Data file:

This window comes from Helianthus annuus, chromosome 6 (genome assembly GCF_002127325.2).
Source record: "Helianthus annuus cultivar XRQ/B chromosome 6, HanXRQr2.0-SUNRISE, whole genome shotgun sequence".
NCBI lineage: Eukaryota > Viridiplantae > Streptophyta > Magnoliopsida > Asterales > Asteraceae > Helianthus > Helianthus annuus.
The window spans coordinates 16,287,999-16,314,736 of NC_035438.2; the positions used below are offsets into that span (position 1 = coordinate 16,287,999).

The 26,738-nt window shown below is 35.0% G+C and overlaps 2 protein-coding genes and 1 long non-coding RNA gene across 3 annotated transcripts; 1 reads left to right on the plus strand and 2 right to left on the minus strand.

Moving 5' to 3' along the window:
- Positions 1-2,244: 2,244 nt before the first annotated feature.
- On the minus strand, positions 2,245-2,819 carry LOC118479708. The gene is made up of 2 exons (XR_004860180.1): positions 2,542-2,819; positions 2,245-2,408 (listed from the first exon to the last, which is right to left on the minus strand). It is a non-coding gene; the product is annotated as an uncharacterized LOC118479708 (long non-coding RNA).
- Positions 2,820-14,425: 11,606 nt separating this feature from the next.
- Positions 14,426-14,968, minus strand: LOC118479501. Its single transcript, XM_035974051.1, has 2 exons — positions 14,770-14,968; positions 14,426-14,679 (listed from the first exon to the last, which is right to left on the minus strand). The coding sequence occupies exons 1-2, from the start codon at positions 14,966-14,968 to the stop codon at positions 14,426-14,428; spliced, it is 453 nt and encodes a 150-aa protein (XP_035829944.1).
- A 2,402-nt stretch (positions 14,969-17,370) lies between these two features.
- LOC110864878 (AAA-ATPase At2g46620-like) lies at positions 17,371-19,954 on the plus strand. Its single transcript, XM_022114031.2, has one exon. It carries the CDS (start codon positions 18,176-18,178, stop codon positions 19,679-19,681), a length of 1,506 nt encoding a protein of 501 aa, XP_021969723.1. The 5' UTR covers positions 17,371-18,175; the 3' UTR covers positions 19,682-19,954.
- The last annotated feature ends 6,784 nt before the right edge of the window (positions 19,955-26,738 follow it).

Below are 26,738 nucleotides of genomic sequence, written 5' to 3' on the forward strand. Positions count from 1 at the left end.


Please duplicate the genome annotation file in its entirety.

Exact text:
This window comes from Helianthus annuus, chromosome 6 (genome assembly GCF_002127325.2).
Source record: "Helianthus annuus cultivar XRQ/B chromosome 6, HanXRQr2.0-SUNRISE, whole genome shotgun sequence".
NCBI lineage: Eukaryota > Viridiplantae > Streptophyta > Magnoliopsida > Asterales > Asteraceae > Helianthus > Helianthus annuus.
The window spans coordinates 16,287,999-16,314,736 of NC_035438.2; the positions used below are offsets into that span (position 1 = coordinate 16,287,999).

The 26,738-nt window shown below is 35.0% G+C and overlaps 2 protein-coding genes and 1 long non-coding RNA gene across 3 annotated transcripts; 1 reads left to right on the plus strand and 2 right to left on the minus strand.

Moving 5' to 3' along the window:
- Positions 1-2,244: 2,244 nt before the first annotated feature.
- On the minus strand, positions 2,245-2,819 carry LOC118479708. The gene is made up of 2 exons (XR_004860180.1): positions 2,542-2,819; positions 2,245-2,408 (listed from the first exon to the last, which is right to left on the minus strand). It is a non-coding gene; the product is annotated as an uncharacterized LOC118479708 (long non-coding RNA).
- Positions 2,820-14,425: 11,606 nt separating this feature from the next.
- Positions 14,426-14,968, minus strand: LOC118479501. Its single transcript, XM_035974051.1, has 2 exons — positions 14,770-14,968; positions 14,426-14,679 (listed from the first exon to the last, which is right to left on the minus strand). The coding sequence occupies exons 1-2, from the start codon at positions 14,966-14,968 to the stop codon at positions 14,426-14,428; spliced, it is 453 nt and encodes a 150-aa protein (XP_035829944.1).
- A 2,402-nt stretch (positions 14,969-17,370) lies between these two features.
- LOC110864878 (AAA-ATPase At2g46620-like) lies at positions 17,371-19,954 on the plus strand. Its single transcript, XM_022114031.2, has one exon. It carries the CDS (start codon positions 18,176-18,178, stop codon positions 19,679-19,681), a length of 1,506 nt encoding a protein of 501 aa, XP_021969723.1. The 5' UTR covers positions 17,371-18,175; the 3' UTR covers positions 19,682-19,954.
- The last annotated feature ends 6,784 nt before the right edge of the window (positions 19,955-26,738 follow it).

Below are 26,738 nucleotides of genomic sequence, written 5' to 3' on the forward strand. Positions count from 1 at the left end.